Sub-watershed Enhancement Program

bridge replaced culvert_subwatershed image
By replacing an undersized culvert (above)
with a bridge (below), cutthroat trout
regained access to 45 miles of upstream
habitat on a tributary to Coyote Creek.

Several Ferguson Creek neighbors got together in a fellow landowner’s home in 2003 and were the first to participate in LTWC’s Sub-watershed Enhancement Program. Since that initial discussion about the Long Tom Watershed Council and local water health which took place on their turf, each of them has done a habitat enhancement project with the Council. Through peer discussions, these folks helped carry the torch to get local creek improvement started in other creeks across the watershed.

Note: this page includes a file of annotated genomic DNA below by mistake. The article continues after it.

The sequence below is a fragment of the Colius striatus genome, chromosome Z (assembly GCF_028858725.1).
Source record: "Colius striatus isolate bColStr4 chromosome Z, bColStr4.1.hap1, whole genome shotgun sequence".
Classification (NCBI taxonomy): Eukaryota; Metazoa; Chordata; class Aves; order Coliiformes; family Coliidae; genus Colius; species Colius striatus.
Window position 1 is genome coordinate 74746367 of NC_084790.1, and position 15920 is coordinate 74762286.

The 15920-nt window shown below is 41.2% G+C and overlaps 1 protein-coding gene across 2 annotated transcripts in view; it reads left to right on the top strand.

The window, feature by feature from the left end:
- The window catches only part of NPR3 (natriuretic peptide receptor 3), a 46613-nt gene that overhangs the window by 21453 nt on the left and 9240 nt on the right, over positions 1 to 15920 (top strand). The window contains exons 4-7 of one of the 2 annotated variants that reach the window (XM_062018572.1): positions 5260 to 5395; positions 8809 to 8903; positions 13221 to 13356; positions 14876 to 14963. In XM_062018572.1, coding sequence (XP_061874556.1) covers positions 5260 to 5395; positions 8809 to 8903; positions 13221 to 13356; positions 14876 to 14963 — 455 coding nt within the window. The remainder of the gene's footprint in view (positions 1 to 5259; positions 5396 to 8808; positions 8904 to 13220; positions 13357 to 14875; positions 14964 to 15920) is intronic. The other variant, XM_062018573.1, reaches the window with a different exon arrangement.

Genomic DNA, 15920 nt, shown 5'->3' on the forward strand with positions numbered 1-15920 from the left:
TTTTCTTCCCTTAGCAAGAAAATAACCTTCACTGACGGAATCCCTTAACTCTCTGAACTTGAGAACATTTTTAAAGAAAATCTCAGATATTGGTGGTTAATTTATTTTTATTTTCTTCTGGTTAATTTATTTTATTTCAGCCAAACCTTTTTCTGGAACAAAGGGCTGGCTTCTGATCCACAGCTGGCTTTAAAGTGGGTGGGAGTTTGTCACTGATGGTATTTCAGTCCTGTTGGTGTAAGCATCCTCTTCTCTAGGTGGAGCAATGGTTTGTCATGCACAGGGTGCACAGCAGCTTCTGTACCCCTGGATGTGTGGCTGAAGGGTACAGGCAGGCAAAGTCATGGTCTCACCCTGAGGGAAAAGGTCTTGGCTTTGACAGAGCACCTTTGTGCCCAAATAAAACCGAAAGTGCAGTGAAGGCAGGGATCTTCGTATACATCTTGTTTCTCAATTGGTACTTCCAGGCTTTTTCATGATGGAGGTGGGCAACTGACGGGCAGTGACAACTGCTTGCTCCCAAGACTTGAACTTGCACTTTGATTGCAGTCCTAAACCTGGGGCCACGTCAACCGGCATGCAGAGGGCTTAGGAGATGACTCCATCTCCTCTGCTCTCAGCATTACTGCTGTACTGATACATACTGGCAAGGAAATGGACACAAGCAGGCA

The Sub-watershed Enhancement Program is designed as a peer network for rural property owners to problem-solve questions about water quality and habitat in their local creek. We found that people can think about the whole watershed once in a while, but most easily understand their local creek and how to act on their own property. Sharing data and helping to identify possible solutions with small groups in private settings brings people together because people enjoy learning and helping to find solutions alongside their neighbors, especially when the issues are broader than one or two properties.We believe that successful land and water stewardship is most successful under an inclusive approach. One thing the program doesn’t do is pass judgment on any particular land use or activity. Any given stream section is influenced by not only the lands immediately around it, but also by whatever happens upstream, downstream, historical events, and natural causes. If there’s any singling out it is to say thank you for taking a step toward making our creeks healthier!